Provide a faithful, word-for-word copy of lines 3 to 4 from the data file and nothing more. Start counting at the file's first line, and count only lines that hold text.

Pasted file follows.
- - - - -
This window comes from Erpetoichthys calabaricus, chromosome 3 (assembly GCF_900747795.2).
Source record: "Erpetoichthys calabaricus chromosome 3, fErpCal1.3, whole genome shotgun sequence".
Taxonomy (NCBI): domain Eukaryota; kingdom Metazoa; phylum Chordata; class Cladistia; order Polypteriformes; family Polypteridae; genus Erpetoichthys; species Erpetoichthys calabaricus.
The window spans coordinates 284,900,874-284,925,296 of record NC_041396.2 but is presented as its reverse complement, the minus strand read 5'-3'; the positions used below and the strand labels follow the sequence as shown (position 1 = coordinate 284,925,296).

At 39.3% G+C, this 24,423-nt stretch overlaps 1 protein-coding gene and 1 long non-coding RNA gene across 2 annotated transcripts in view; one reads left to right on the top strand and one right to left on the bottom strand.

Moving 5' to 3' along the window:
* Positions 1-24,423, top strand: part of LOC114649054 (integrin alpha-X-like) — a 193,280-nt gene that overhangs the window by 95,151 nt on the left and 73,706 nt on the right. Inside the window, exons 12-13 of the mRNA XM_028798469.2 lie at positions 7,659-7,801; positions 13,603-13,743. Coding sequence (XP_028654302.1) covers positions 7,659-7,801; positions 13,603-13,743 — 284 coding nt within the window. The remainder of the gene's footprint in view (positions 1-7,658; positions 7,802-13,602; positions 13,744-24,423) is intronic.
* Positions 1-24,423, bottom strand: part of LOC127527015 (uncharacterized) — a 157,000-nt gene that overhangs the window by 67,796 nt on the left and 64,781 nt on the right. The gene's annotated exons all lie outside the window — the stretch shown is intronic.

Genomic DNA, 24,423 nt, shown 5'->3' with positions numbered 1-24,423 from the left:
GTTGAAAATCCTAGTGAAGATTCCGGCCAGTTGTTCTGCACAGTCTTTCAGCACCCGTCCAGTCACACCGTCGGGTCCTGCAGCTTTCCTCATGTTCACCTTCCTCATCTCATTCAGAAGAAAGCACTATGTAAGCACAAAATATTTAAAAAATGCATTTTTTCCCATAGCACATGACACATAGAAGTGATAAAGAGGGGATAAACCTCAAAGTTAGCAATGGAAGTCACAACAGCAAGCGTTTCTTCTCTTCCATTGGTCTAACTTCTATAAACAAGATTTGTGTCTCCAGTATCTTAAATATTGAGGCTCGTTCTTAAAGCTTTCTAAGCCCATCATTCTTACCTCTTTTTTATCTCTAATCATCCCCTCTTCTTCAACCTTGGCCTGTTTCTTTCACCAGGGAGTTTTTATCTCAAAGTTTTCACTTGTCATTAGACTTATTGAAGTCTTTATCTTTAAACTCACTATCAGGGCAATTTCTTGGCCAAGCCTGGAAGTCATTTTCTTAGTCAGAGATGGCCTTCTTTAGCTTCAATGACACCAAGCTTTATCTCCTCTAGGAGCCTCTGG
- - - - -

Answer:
Taxonomy (NCBI): domain Eukaryota; kingdom Metazoa; phylum Chordata; class Cladistia; order Polypteriformes; family Polypteridae; genus Erpetoichthys; species Erpetoichthys calabaricus.
The window spans coordinates 284,900,874-284,925,296 of record NC_041396.2 but is presented as its reverse complement, the minus strand read 5'-3'; the positions used below and the strand labels follow the sequence as shown (position 1 = coordinate 284,925,296).